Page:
Competitive Advantage Although the forum included many other presentations, the enterprise IT buyer can get a good sense of the competitive landscape by comparing the four discussed here.Embedded custom solutions can take advantage of the x86 or 68000 skills base in power-thrifty hardware assembled from standard parts or custom-built to precise requirements. Hardware choices should be quickly made, however, so that software can receive a much-needed lions share of system designers attention. "Our typical customer," said Circello, "has 10 firmware designers for every hardware designer." That ratio should signal enterprise IT that competitive advantage will come more from developing unique intellectual property, enabled by any of several viable hardware choices, rather than from agonizing over which bit of silicon should anchor that innovation. Technology Editor Peter Coffee can be reached at firstname.lastname@example.org.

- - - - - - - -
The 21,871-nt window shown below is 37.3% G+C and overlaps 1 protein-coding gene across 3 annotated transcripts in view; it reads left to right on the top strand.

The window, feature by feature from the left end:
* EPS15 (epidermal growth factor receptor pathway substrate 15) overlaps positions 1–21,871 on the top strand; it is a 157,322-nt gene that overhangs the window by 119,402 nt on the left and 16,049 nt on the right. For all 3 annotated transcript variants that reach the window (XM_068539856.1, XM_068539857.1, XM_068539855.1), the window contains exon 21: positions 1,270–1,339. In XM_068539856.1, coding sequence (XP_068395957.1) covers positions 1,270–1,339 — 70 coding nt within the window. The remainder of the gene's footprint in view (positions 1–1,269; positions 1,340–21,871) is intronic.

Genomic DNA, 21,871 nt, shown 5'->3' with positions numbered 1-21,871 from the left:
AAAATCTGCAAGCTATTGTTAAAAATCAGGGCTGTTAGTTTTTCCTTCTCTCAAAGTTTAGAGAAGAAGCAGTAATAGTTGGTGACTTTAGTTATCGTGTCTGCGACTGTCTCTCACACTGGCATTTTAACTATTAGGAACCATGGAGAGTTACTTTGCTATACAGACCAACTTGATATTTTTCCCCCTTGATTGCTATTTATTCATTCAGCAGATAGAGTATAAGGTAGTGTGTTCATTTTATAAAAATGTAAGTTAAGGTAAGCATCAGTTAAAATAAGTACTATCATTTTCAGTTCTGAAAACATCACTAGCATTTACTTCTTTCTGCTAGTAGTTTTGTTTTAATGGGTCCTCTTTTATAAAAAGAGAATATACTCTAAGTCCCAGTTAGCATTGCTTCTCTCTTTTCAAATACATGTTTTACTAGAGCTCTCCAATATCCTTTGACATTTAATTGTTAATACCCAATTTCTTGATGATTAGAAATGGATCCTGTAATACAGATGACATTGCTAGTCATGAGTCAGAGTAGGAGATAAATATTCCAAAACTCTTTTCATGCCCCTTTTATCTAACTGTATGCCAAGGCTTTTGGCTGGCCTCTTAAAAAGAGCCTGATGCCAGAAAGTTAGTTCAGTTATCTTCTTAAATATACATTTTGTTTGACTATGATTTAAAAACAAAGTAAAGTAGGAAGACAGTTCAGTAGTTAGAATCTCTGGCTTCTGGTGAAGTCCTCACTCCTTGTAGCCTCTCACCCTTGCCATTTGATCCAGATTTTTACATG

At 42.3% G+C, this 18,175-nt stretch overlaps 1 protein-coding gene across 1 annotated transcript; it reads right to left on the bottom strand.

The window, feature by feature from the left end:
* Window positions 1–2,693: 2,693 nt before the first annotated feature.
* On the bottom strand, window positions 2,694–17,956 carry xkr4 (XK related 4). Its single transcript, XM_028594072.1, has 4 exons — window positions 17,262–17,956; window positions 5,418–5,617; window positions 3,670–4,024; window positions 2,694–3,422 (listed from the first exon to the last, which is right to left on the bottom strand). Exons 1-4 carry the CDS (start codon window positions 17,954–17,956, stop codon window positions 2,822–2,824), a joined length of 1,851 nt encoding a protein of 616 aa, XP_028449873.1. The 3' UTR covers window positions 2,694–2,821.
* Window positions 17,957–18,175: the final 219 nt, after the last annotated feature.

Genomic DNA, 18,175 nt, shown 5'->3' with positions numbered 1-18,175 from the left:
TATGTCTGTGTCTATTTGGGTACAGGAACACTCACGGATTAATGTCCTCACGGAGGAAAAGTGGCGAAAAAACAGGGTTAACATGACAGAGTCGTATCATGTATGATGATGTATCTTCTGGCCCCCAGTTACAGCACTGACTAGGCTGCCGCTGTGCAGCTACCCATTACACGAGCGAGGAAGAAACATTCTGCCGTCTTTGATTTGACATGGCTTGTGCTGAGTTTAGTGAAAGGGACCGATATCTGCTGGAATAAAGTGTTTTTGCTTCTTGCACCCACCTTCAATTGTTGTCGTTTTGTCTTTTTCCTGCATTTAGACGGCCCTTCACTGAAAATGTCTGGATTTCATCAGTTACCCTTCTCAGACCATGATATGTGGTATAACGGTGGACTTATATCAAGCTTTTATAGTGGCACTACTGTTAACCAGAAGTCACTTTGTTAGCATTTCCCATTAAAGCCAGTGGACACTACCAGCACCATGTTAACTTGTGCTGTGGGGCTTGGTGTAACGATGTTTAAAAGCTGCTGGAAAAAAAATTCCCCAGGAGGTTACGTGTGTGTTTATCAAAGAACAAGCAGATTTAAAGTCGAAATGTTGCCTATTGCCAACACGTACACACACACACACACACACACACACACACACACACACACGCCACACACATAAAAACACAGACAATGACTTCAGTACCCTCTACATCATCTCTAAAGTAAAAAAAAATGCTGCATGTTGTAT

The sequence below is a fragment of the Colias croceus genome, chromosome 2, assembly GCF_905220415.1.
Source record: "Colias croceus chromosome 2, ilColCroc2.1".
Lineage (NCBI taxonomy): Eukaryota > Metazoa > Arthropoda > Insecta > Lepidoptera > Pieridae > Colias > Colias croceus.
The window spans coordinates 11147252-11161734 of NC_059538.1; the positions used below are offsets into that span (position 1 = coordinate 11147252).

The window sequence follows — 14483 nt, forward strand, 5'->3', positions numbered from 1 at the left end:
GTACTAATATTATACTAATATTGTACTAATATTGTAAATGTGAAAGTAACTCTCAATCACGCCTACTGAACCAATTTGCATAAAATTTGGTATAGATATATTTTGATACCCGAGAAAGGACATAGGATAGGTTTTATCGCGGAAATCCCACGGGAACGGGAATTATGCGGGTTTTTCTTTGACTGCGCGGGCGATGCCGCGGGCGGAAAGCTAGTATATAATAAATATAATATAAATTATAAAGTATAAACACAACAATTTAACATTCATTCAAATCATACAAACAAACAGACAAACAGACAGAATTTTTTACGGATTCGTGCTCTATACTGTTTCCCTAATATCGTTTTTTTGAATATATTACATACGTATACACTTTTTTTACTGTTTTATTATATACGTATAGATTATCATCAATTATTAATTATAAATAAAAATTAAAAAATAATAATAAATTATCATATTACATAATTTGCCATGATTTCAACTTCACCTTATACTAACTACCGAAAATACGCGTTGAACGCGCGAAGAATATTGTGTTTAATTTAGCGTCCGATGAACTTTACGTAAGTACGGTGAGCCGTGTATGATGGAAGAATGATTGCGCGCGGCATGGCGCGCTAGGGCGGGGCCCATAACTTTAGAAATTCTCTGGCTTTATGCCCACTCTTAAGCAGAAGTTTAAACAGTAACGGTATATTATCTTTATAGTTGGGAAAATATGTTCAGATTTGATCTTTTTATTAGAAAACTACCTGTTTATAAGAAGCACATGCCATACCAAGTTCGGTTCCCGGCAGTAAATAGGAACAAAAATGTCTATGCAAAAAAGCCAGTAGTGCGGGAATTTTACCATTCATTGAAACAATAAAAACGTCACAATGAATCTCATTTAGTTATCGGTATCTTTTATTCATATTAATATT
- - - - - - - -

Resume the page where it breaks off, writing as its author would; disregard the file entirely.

Desktop systems enjoy a spectrum of choices, ranging from the almost-outrageous power of the Itanium 2 (combined with the technical risk of a completely new software base) to the "fast enough" pragmatism of Via/ Centaurs compact and cool-running designs. AMD, with its x86 compatibility and 64-bit extensibility, offers an attractive middle ground.